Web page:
In 1866 Charles E. Hendrickson, E. Adam Doll, and Joseph Dudley Richards opened what was to become known as The Doll & Richards gallery of Boston. The gallery and framing shop was a well-known Boston establishment for well over 100 years. Doll & Richards were held in high regard as demonstrated by the distinguished list of artists such as, William Stanley Haseltine, Winslow Homer, William Morris Hunt, and Andrew Wyeth, and many other notable American painters, sculptors, and print makers.

In 1870 Hendrickson retired and the gallery became The Doll & Richards Gallery. After the untimely death of E. Adam Doll in 1880, Richards purchased Doll’s remaining interest in the firm thus preserving the gallery’s well-known name. Under Richards’ direction, the gallery flourished. Richards promoted the works of painter Winslow Homer, developing a market for his watercolors that proved to be popular and enduring as seen in his work The Green Hill. He incorporated the gallery in 1902 and served as the treasurer and financier until his death in 1922 at 80 years of age. Arthur McKean, who joined the gallery in 1911 and became its manager, along with J.L. (Joe) Richards who became the treasurer. Gallery salesman Fergus Turner who joined the firm in 1885 went on the become the president of the gallery in 1902 ensconced as such until 1938.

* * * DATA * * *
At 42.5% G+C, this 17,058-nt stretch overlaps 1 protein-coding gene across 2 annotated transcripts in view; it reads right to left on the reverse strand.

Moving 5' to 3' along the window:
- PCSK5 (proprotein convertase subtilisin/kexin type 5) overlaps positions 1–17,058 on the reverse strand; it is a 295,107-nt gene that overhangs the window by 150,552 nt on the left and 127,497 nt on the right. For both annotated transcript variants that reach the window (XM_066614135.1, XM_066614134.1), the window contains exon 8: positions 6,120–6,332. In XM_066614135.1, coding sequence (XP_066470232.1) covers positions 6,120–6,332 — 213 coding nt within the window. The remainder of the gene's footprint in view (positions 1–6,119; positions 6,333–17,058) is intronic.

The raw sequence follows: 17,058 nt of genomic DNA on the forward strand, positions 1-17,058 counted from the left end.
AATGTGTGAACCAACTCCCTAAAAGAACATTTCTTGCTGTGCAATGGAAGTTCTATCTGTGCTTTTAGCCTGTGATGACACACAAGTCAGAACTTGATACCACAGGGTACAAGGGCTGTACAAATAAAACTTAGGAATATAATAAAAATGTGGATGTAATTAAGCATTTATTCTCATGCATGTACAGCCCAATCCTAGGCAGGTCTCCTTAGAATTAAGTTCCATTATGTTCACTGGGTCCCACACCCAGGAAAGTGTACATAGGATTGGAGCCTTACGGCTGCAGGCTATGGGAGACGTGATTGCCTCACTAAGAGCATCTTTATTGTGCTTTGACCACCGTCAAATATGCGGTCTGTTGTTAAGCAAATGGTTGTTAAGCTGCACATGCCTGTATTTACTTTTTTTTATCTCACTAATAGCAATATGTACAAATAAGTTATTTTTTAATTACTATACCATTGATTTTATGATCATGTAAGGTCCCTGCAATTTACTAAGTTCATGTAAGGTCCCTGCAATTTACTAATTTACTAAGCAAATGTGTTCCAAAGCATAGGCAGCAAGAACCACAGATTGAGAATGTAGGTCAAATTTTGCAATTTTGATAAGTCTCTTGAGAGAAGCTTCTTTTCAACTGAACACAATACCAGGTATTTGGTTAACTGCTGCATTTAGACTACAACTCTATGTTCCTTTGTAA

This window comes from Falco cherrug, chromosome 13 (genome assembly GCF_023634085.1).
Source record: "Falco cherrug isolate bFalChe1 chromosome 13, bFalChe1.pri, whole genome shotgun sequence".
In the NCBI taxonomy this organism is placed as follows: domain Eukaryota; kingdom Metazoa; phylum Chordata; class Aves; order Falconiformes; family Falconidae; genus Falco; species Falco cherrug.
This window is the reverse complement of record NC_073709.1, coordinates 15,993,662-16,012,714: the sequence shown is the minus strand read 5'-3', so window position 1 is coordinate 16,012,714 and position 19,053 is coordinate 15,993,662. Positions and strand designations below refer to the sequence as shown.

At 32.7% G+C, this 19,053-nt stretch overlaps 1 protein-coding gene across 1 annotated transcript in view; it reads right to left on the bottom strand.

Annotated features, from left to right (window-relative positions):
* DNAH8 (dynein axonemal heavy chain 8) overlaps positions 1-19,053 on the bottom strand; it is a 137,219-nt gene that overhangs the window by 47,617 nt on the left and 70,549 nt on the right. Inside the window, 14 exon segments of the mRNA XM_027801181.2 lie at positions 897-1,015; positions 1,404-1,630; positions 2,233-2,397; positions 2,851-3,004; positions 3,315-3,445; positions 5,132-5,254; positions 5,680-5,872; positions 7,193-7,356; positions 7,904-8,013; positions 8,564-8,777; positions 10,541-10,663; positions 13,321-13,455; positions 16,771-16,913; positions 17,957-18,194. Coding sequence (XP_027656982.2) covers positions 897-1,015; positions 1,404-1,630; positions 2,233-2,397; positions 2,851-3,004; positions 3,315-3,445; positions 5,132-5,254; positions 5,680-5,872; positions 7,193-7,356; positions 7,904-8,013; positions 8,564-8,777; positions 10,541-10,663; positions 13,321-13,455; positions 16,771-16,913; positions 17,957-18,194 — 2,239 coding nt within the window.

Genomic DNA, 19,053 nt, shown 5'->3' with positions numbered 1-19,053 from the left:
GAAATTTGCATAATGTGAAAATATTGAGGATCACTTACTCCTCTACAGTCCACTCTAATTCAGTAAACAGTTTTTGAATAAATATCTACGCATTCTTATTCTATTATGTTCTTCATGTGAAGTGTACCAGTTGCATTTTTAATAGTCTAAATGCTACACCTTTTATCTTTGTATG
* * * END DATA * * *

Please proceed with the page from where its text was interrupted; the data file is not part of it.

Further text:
During Doll & Richard’s long history th gallery showcased contemporary American artists, including William Morris Hunt, Dodge McKnight, William Stanley Haseltine, Laura Coombs Hills, Eliot O’Hara, Joseph Lindon Smith, Stanley Woodward, and Andrew Wyeth. The gallery also consigned paintings, prints, and objects from other major art galleries and dealers. The gallery’s clientele came thru the Social Register. During the summer months when wealthy Bostonians vacationed outside of the city, Doll & Richards remained open for tourists, many of whom became regular seasonal customers of the gallery.

As with any businesses relocations are apart of the history however, the gallery always remained within the vicinity of Boston. In 1871 the gallery moved from 28 Summer Street to 145 Tremont Street. In 1878, the gallery remodeled and occupied the entire two-story building at 2 Park Street, renting out the second floor, known as the Hawthorne Room for lectures held there. After thirty years on Park Street, Doll & Richards relocated to Newbury Street in 1908, beginning a succession of moves down to Newbury Street then finally to 172 Newbury Street in 1962.